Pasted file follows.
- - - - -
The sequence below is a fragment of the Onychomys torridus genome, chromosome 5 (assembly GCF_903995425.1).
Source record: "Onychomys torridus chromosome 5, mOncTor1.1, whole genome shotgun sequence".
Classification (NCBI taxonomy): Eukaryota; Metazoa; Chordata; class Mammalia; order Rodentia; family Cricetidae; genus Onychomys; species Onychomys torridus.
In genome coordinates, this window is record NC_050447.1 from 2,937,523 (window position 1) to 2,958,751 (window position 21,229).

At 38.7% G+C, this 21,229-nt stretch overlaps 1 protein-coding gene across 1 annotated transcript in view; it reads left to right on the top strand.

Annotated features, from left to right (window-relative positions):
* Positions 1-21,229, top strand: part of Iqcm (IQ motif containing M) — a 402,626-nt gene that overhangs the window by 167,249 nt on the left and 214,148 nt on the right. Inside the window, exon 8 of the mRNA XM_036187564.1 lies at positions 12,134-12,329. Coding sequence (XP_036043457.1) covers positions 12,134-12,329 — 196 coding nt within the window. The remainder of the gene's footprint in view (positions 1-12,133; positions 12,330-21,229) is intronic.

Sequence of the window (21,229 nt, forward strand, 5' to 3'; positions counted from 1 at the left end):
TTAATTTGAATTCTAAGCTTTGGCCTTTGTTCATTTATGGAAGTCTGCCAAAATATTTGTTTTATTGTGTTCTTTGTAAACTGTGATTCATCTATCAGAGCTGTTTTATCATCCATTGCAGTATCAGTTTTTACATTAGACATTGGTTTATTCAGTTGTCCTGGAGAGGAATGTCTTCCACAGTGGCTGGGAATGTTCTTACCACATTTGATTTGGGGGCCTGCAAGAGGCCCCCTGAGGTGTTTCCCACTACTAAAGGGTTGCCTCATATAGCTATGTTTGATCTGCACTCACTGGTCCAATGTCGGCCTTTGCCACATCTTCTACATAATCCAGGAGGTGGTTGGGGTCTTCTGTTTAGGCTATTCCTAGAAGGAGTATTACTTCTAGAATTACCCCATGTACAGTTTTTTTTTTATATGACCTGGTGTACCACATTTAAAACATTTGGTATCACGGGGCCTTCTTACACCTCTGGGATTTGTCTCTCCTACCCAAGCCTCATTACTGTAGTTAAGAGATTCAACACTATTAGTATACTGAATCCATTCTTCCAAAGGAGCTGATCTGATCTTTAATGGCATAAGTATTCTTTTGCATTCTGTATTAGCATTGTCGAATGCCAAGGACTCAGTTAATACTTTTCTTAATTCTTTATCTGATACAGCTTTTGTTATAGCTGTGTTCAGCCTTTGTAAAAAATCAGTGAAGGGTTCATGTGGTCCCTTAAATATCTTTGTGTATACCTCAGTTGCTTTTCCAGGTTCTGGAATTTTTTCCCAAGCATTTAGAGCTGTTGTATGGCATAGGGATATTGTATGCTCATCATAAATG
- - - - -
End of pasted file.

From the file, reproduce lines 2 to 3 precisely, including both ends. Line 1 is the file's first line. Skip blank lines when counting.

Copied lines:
Source record: "Onychomys torridus chromosome 5, mOncTor1.1, whole genome shotgun sequence".
Classification (NCBI taxonomy): Eukaryota; Metazoa; Chordata; class Mammalia; order Rodentia; family Cricetidae; genus Onychomys; species Onychomys torridus.